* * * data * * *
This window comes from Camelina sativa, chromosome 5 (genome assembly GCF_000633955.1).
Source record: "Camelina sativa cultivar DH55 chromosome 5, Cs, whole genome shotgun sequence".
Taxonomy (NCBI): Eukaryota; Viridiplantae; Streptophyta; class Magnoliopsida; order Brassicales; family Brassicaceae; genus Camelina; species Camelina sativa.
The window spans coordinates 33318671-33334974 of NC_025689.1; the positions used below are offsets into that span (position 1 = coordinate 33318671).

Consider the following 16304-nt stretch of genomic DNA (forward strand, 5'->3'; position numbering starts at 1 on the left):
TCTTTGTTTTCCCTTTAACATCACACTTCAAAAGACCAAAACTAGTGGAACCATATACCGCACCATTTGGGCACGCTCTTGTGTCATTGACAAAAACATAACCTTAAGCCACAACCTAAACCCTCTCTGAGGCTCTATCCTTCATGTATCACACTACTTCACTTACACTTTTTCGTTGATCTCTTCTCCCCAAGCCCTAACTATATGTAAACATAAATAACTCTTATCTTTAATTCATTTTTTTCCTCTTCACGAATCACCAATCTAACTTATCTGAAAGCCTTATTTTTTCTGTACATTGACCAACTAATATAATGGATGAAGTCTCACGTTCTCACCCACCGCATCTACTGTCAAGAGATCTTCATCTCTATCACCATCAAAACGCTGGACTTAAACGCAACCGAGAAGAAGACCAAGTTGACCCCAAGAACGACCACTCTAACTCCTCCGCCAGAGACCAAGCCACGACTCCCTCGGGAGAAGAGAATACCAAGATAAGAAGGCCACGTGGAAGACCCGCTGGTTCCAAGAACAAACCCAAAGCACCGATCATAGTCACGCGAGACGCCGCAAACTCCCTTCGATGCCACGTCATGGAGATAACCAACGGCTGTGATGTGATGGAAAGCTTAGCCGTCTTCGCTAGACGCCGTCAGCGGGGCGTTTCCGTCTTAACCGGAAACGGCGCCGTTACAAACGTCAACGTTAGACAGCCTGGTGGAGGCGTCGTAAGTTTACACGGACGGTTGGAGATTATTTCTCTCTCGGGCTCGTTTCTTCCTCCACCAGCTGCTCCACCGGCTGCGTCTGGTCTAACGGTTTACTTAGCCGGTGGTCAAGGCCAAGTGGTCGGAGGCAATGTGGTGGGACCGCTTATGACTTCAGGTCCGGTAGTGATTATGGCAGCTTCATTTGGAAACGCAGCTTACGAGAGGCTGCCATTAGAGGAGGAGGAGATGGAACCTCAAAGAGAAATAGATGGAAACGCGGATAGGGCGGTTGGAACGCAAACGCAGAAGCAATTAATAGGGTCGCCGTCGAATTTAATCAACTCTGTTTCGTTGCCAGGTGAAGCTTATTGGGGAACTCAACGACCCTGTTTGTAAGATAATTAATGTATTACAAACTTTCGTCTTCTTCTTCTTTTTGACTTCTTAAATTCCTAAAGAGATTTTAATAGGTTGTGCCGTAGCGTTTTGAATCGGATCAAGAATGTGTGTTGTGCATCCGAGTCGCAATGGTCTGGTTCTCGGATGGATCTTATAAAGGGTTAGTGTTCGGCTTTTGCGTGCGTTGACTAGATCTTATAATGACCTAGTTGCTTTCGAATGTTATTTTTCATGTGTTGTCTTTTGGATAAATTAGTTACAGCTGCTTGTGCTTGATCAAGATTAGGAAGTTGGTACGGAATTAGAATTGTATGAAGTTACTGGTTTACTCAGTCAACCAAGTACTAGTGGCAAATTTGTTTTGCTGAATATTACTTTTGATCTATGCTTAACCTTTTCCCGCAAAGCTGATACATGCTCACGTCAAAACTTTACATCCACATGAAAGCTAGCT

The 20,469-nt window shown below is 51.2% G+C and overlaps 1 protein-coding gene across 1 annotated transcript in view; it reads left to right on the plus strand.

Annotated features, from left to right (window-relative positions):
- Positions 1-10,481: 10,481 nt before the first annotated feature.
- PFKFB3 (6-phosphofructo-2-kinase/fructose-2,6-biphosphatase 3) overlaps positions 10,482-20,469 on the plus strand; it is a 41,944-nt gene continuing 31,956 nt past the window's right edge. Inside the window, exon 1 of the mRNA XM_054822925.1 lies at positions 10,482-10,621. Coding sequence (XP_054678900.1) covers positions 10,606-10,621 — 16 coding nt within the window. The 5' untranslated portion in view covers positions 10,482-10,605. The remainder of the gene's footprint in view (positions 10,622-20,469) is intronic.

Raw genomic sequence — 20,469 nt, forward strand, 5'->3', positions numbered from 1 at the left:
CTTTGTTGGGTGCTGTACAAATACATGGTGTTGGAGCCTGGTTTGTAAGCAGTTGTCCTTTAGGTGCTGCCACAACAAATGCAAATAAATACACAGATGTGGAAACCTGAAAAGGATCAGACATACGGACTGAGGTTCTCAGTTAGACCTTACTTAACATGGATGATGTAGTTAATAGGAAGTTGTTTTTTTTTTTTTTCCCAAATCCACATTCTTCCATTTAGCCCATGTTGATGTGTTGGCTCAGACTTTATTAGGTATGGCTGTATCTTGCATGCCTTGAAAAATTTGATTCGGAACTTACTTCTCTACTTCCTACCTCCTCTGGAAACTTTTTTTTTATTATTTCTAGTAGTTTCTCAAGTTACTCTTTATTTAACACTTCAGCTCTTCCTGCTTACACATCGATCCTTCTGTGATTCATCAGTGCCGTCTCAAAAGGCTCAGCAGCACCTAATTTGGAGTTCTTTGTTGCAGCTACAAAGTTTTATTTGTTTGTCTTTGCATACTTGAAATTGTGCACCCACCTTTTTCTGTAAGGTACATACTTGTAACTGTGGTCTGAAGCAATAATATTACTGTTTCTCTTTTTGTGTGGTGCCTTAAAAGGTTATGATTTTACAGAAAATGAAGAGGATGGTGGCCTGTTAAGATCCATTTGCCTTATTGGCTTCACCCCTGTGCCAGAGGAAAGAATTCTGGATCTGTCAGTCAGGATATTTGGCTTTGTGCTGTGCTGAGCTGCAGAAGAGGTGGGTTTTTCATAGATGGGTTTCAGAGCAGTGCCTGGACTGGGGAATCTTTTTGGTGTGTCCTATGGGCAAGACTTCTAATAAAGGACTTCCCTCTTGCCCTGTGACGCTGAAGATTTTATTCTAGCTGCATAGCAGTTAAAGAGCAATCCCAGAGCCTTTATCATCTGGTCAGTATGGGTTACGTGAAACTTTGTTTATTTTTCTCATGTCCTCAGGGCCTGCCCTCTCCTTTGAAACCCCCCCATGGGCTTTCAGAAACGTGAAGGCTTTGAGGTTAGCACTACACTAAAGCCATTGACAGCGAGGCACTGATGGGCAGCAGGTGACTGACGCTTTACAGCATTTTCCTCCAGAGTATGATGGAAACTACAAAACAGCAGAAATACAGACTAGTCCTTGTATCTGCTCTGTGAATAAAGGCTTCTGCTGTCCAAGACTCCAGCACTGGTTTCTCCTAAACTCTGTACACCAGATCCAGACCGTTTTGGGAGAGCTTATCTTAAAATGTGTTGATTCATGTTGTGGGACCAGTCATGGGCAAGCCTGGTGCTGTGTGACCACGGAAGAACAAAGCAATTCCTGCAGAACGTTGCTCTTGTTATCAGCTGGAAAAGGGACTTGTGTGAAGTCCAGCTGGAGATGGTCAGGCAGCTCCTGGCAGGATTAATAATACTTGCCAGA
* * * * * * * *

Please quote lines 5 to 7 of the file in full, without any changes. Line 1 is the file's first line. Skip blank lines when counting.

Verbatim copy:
Consider the following 16304-nt stretch of genomic DNA (forward strand, 5'->3'; position numbering starts at 1 on the left):
TCTTTGTTTTCCCTTTAACATCACACTTCAAAAGACCAAAACTAGTGGAACCATATACCGCACCATTTGGGCACGCTCTTGTGTCATTGACAAAAACATAACCTTAAGCCACAACCTAAACCCTCTCTGAGGCTCTATCCTTCATGTATCACACTACTTCACTTACACTTTTTCGTTGATCTCTTCTCCCCAAGCCCTAACTATATGTAAACATAAATAACTCTTATCTTTAATTCATTTTTTTCCTCTTCACGAATCACCAATCTAACTTATCTGAAAGCCTTATTTTTTCTGTACATTGACCAACTAATATAATGGATGAAGTCTCACGTTCTCACCCACCGCATCTACTGTCAAGAGATCTTCATCTCTATCACCATCAAAACGCTGGACTTAAACGCAACCGAGAAGAAGACCAAGTTGACCCCAAGAACGACCACTCTAACTCCTCCGCCAGAGACCAAGCCACGACTCCCTCGGGAGAAGAGAATACCAAGATAAGAAGGCCACGTGGAAGACCCGCTGGTTCCAAGAACAAACCCAAAGCACCGATCATAGTCACGCGAGACGCCGCAAACTCCCTTCGATGCCACGTCATGGAGATAACCAACGGCTGTGATGTGATGGAAAGCTTAGCCGTCTTCGCTAGACGCCGTCAGCGGGGCGTTTCCGTCTTAACCGGAAACGGCGCCGTTACAAACGTCAACGTTAGACAGCCTGGTGGAGGCGTCGTAAGTTTACACGGACGGTTGGAGATTATTTCTCTCTCGGGCTCGTTTCTTCCTCCACCAGCTGCTCCACCGGCTGCGTCTGGTCTAACGGTTTACTTAGCCGGTGGTCAAGGCCAAGTGGTCGGAGGCAATGTGGTGGGACCGCTTATGACTTCAGGTCCGGTAGTGATTATGGCAGCTTCATTTGGAAACGCAGCTTACGAGAGGCTGCCATTAGAGGAGGAGGAGATGGAACCTCAAAGAGAAATAGATGGAAACGCGGATAGGGCGGTTGGAACGCAAACGCAGAAGCAATTAATAGGGTCGCCGTCGAATTTAATCAACTCTGTTTCGTTGCCAGGTGAAGCTTATTGGGGAACTCAACGACCCTGTTTGTAAGATAATTAATGTATTACAAACTTTCGTCTTCTTCTTCTTTTTGACTTCTTAAATTCCTAAAGAGATTTTAATAGGTTGTGCCGTAGCGTTTTGAATCGGATCAAGAATGTGTGTTGTGCATCCGAGTCGCAATGGTCTGGTTCTCGGATGGATCTTATAAAGGGTTAGTGTTCGGCTTTTGCGTGCGTTGACTAGATCTTATAATGACCTAGTTGCTTTCGAATGTTATTTTTCATGTGTTGTCTTTTGGATAAATTAGTTACAGCTGCTTGTGCTTGATCAAGATTAGGAAGTTGGTACGGAATTAGAATTGTATGAAGTTACTGGTTTACTCAGTCAACCAAGTACTAGTGGCAAATTTGTTTTGCTGAATATTACTTTTGATCTATGCTTAACCTTTTCCCGCAAAGCTGATACATGCTCACGTCAAAACTTTACATCCACATGAAAGCTAGCT

The 20,469-nt window shown below is 51.2% G+C and overlaps 1 protein-coding gene across 1 annotated transcript in view; it reads left to right on the plus strand.